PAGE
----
Wright, a fourth-year medical student, grew up in Monrovia, Indiana — population 1,643 — where she volunteered with a free health care clinic during high school. She now helps lead the student-run free clinic in Terre Haute, where Hatfield and other local physicians volunteer to care for uninsured and low-income patients.
Her appreciation for the full spectrum of care that rural doctors provide has only grown after working alongside these physicians.
“Dr. Hatfield does so much for her patients; it’s personal,” Wright said. “It’s rare you have a family medicine doctor who sees patients in the hospital, has a full clinical day, delivers babies and goes to visit patients in a nursing home. She embodies that cradle-to-grave health care approach.”
While Wright plans to specialize in pediatrics, addressing the dearth of primary-care providers in rural Indiana, Gauger has different plans for his medical career. An Indianapolis medical student aspiring to specialize in dermatology, Gauger will likely practice in an urban setting. He landed in Clinton with Hatfield for his family medicine rotation because IU School of Medicine wants all students to get first-hand experience in the diversity of care provided by family physicians across America’s rural landscape.
“IU’s focus on immersing students in these rural areas for training is very helpful because if you don’t understand how life is different in a rural community, then it makes it difficult to tailor your treatment approach — to see where you, as a provider, can help (rural patients) achieve better health,” Hatfield said. “IU is helping students develop a mindset that is more collaborative and that will lead to better patient outcomes.”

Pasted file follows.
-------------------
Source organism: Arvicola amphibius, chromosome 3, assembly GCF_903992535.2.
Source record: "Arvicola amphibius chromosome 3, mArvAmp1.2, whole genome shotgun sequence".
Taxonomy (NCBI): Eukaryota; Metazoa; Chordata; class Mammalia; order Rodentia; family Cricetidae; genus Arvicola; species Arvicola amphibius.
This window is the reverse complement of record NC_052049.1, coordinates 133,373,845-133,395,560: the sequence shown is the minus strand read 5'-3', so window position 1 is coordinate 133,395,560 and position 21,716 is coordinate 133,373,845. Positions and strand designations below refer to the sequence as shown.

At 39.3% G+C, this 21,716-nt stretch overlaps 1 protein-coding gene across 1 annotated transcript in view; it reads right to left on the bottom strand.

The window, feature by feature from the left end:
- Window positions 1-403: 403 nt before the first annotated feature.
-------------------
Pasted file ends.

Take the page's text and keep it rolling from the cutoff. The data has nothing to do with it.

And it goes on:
Urban Medicine Program at IU School of Medicine-Northwest-Gary
On the flipside of rural medicine is another medically underserved population, often hidden in plain view: those living in poverty pockets of metropolitan areas. Gary, Indiana — once a thriving, industrial suburb of Chicago — is now riddled with vacant buildings, high unemployment and a poverty rate nearly three times the state average.
This is where IU is training culturally competent physicians who are passionate about reducing health disparities. Patterned after the Rural Medical Education Program, the Urban Medicine Program was launched at IU School of Medicine-Northwest-Gary in 2022 and is now recruiting its third cohort of medical students.
“The goal is to graduate cohorts of doctors who are well-rounded, can understand the importance of social determinants of health and have cultural competence that is integrated into their practice on a daily basis,” said Amy Han, the campus director for clinical education and co-director of the Urban Medicine and Health Care Disparities Scholarly Concentration.
Students are recruited from urban areas in Indiana and throughout the United States.
“I grew up in an ethnically and racially diverse neighborhood in Brooklyn, New York, where I realized that many of the health challenges my family, friends and neighbors faced were normalized,” said Gabrielle Li, a first-year medical student in the Urban Medicine Program. “At a young age, I started to learn that access to health care looked different to different populations.